Profiling Non-numeric OpenSHMEM Applications with the TAU Performance System

  • John Linford
  • Tyler A. Simon
  • Sameer Shende
  • Allen D. Malony
Conference paper

DOI: 10.1007/978-3-319-05215-1_8

Part of the Lecture Notes in Computer Science book series (LNCS, volume 8356)
Cite this paper as:
Linford J., Simon T.A., Shende S., Malony A.D. (2014) Profiling Non-numeric OpenSHMEM Applications with the TAU Performance System. In: Poole S., Hernandez O., Shamis P. (eds) OpenSHMEM and Related Technologies. Experiences, Implementations, and Tools. OpenSHMEM 2014. Lecture Notes in Computer Science, vol 8356. Springer, Cham

Abstract

The recent development of a unified SHMEM framework, OpenSHMEM, has enabled further study in the porting and scaling of applications that can benefit from the SHMEM programming model. This paper focuses on non-numerical graph algorithms, which typically have a low FLOPS/byte ratio. An overview of the space and time complexity of Kruskal’s and Prim’s algorithms for generating a minimum spanning tree (MST) is presented, along with an implementation of Kruskal’s algorithm that uses OpenSHEM to generate the MST in parallel without intermediate communication. Additionally, a procedure for applying the TAU Performance System to OpenSHMEM applications to produce indepth performance profiles showing time spent in code regions, memory access patterns, and network load is presented. Performance evaluations from the Cray XK7 “Titan” system at Oak Ridge National Laboratory and a 48 core shared memory system at University of Maryland, Baltimore County are provided.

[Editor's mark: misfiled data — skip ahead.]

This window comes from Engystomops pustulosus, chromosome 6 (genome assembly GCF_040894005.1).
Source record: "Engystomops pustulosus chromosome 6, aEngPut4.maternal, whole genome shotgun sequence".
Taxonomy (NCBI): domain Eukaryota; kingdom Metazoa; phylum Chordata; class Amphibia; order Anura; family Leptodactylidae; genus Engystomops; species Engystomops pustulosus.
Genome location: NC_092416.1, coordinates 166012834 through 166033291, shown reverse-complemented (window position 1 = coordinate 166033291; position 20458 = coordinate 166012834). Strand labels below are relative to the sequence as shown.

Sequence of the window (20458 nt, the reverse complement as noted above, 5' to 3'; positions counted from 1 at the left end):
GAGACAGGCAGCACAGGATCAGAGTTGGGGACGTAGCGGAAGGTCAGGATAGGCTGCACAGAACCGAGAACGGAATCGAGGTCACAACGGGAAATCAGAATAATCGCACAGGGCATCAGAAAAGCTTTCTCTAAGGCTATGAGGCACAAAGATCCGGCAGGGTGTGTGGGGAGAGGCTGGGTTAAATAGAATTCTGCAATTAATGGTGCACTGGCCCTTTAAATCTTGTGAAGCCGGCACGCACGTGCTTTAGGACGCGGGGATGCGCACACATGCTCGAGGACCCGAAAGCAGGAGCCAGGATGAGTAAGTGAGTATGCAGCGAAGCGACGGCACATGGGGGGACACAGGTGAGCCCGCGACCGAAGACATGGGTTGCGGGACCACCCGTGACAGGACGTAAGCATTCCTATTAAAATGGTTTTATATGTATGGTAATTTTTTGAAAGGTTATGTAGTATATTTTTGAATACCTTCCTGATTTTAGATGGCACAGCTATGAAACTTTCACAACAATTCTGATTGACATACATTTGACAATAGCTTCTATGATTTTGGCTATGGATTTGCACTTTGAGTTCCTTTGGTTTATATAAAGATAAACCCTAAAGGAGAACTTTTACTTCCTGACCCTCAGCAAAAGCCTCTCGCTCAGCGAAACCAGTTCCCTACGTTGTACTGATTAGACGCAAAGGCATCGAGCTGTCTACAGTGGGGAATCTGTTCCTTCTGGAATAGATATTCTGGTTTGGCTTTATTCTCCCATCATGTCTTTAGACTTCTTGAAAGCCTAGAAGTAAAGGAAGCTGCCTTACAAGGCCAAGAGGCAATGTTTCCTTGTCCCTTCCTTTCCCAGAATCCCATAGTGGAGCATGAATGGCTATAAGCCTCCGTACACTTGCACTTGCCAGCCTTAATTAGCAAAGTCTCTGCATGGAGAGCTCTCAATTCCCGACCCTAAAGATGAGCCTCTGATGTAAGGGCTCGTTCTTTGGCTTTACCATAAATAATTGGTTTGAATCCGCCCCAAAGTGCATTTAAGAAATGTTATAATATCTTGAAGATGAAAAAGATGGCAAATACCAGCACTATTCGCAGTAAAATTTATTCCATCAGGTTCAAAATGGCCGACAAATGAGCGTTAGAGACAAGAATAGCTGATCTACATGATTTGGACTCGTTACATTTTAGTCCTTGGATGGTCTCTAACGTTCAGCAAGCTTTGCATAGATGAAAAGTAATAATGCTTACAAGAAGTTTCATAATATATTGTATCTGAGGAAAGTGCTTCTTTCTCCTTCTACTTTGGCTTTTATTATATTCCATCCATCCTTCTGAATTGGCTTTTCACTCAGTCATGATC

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Copyright information

© Springer International Publishing Switzerland 2014

Authors and Affiliations

  • John Linford
    • 2
  • Tyler A. Simon
    • 1
    • 2
  • Sameer Shende
    • 2
    • 3
  • Allen D. Malony
    • 2
    • 3
  1. 1.University of Maryland Baltimore CountyUSA
  2. 2.ParaTools Inc.USA
  3. 3.University of OregonUSA

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